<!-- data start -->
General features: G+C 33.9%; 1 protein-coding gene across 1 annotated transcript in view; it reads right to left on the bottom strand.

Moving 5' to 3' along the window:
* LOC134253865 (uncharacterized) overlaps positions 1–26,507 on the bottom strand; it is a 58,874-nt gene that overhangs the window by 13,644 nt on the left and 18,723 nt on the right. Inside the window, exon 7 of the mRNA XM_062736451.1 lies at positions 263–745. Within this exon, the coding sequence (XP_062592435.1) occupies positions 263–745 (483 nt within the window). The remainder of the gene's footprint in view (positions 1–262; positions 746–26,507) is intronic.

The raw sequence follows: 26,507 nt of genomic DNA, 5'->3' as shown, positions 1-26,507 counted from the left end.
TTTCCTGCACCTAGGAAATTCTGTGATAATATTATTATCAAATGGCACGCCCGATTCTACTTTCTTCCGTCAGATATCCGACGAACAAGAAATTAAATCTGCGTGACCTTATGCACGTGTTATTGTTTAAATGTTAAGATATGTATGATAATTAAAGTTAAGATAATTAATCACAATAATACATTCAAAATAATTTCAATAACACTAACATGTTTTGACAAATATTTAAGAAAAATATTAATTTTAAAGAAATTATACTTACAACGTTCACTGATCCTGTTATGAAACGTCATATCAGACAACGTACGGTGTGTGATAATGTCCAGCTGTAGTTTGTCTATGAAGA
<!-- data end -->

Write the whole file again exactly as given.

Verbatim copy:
General features: G+C 33.9%; 1 protein-coding gene across 1 annotated transcript in view; it reads right to left on the bottom strand.

Moving 5' to 3' along the window:
* LOC134253865 (uncharacterized) overlaps positions 1–26,507 on the bottom strand; it is a 58,874-nt gene that overhangs the window by 13,644 nt on the left and 18,723 nt on the right. Inside the window, exon 7 of the mRNA XM_062736451.1 lies at positions 263–745. Within this exon, the coding sequence (XP_062592435.1) occupies positions 263–745 (483 nt within the window). The remainder of the gene's footprint in view (positions 1–262; positions 746–26,507) is intronic.

The raw sequence follows: 26,507 nt of genomic DNA, 5'->3' as shown, positions 1-26,507 counted from the left end.
TTTCCTGCACCTAGGAAATTCTGTGATAATATTATTATCAAATGGCACGCCCGATTCTACTTTCTTCCGTCAGATATCCGACGAACAAGAAATTAAATCTGCGTGACCTTATGCACGTGTTATTGTTTAAATGTTAAGATATGTATGATAATTAAAGTTAAGATAATTAATCACAATAATACATTCAAAATAATTTCAATAACACTAACATGTTTTGACAAATATTTAAGAAAAATATTAATTTTAAAGAAATTATACTTACAACGTTCACTGATCCTGTTATGAAACGTCATATCAGACAACGTACGGTGTGTGATAATGTCCAGCTGTAGTTTGTCTATGAAGA